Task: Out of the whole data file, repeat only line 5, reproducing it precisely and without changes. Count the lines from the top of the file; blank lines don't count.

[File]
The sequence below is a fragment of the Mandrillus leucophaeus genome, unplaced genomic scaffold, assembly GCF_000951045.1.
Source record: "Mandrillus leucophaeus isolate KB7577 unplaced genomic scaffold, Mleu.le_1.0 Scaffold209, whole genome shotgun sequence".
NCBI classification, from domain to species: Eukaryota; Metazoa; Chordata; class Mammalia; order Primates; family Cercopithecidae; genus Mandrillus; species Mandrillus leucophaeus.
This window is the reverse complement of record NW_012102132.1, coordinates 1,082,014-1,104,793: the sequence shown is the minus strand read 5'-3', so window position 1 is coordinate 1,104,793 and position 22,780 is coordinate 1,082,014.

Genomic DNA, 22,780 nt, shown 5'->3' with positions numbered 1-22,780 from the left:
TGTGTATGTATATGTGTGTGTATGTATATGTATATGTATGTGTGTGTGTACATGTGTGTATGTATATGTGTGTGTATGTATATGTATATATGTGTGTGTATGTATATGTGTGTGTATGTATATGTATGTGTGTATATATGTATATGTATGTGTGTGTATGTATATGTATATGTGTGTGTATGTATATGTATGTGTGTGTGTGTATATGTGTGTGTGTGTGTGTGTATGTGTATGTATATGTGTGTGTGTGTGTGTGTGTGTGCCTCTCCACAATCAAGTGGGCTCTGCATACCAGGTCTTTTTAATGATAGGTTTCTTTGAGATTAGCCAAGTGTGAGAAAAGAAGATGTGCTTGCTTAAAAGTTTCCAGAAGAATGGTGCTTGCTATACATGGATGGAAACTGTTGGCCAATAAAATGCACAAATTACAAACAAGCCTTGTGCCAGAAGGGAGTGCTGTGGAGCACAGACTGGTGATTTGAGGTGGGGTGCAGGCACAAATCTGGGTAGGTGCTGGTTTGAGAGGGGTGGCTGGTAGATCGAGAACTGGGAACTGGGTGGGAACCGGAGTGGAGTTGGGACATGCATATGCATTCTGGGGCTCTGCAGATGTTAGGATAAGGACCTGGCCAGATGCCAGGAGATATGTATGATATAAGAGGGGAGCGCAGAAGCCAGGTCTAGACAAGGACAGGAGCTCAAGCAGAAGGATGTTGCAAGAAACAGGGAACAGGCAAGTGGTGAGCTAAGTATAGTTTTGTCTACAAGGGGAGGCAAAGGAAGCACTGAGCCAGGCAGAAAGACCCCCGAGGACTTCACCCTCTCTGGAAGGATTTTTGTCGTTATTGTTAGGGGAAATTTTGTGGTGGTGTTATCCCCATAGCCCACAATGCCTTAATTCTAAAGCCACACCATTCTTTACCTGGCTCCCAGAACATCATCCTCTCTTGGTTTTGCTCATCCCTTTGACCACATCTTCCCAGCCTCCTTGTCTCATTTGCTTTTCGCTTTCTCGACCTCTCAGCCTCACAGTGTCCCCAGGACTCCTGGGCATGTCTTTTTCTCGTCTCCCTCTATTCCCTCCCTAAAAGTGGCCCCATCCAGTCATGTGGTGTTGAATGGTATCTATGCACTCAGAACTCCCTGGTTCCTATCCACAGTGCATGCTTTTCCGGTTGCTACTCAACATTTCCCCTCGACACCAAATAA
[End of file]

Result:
Genomic DNA, 22,780 nt, shown 5'->3' with positions numbered 1-22,780 from the left: